Welfare Pays More than Minimum Wage in Most States
August 27, 2013
Welfare pays more than a minimum-wage job in 35 states, creating little incentive for Americans to take entry-level work and likely increasing their long-term dependency on government help, according to a new study by the Cato Institute. The findings come 17 years after the Clinton administration, with bipartisan support from Congress, passed landmark welfare reform legislation that was supposed to move Americans away from entitlements and into the workforce, says Fox News.
- Among the other findings is that welfare in 13 states pays more than $15 an hour, compared with the federal hourly minimum wage of $7.25.
- The disparity was even higher in nine states in which welfare pays more than the average first-year teacher's salary; in the six most-generous states, it pays more than the entry-level salary for a computer programmer.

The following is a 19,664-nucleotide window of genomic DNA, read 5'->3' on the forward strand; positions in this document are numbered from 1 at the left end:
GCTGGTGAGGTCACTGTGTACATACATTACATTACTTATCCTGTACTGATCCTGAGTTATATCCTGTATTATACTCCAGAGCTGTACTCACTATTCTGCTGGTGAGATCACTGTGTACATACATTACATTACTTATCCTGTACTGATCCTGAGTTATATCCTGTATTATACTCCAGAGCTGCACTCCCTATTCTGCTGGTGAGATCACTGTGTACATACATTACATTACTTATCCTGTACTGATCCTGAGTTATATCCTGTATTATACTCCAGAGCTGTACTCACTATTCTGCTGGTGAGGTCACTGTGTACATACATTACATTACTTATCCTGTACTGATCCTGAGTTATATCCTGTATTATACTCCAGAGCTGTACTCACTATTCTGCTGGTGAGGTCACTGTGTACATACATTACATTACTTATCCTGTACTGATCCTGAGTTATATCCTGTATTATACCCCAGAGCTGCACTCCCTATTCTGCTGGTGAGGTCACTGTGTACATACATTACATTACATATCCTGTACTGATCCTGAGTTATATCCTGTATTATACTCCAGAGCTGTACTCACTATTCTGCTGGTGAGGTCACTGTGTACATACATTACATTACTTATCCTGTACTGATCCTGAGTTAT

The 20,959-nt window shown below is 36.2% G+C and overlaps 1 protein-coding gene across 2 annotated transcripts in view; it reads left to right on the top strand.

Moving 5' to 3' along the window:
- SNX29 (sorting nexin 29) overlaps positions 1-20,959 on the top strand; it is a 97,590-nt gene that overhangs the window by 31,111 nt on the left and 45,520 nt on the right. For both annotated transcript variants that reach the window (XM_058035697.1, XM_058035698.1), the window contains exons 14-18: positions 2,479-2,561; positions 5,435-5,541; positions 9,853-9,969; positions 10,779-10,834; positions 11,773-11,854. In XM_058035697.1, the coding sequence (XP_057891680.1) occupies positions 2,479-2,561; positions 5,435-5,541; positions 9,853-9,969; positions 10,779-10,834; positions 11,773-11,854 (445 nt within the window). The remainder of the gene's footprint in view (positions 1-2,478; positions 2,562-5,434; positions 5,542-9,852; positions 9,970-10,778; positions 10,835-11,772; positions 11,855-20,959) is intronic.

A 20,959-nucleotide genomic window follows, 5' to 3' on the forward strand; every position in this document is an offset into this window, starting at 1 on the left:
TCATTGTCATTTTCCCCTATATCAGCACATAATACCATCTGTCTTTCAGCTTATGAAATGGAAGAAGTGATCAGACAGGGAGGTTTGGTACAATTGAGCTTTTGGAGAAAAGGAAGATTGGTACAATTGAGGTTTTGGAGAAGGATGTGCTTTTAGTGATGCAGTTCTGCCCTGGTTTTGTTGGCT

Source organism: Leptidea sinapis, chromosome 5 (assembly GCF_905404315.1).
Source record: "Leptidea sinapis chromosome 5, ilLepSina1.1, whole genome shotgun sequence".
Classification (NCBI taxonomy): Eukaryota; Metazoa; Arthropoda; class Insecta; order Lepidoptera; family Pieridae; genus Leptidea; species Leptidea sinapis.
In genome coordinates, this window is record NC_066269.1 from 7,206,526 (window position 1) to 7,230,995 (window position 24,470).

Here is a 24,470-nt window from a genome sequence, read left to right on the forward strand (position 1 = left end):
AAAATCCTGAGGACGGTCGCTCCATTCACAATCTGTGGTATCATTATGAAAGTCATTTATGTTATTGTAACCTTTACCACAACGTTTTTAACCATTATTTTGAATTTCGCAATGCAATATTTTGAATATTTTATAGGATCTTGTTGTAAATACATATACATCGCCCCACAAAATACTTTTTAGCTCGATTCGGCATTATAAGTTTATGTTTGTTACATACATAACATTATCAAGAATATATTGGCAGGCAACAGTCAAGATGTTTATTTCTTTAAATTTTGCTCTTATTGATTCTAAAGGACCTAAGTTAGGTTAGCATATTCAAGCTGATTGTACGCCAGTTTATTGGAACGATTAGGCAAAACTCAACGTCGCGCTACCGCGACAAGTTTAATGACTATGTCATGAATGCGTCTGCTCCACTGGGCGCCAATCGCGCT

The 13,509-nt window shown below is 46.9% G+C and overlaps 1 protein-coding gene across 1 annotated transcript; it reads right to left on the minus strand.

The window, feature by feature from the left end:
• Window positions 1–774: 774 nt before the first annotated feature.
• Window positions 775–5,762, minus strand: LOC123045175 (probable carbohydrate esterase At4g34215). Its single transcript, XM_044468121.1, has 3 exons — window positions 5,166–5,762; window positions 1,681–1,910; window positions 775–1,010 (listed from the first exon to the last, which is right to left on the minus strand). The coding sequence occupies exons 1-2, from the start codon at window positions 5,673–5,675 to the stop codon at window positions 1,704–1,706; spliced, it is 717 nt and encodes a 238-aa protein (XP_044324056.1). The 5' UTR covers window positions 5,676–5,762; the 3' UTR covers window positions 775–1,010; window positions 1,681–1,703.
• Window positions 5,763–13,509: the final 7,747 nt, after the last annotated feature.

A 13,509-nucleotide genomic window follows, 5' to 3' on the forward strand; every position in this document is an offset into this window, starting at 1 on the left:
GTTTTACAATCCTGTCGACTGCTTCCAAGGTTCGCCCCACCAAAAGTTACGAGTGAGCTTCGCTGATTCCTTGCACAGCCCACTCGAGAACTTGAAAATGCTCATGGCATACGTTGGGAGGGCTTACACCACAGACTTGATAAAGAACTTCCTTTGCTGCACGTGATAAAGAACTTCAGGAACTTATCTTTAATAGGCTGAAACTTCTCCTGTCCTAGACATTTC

- The study points out that a full package of welfare benefits often exceeds take-home pay in part because benefits are tax-free.
The study's author argues that if Congress and state legislatures are serious about reducing welfare dependence and rewarding work, they should consider strengthening welfare-to-work requirements, removing exemptions and narrowing the definition of work. This could include reducing benefit levels and tightening eligibility requirements.
The Washington-based Center on Budget and Policy Priorities argues the study has several flaws, including that it "lumps together" a set of safety-net programs, including Medicaid, housing assistance and food stamps, and that "all poor families in which the parents aren't working receive all of these benefits."
Source: "Study: Welfare Pays More than Minimum Wage in Most States," Fox News, August 21, 2013. Michael D. Tanner and Charles Hughes, "The Work versus Welfare Trade-Off: 2013," Cato Institute, August 19, 2013.
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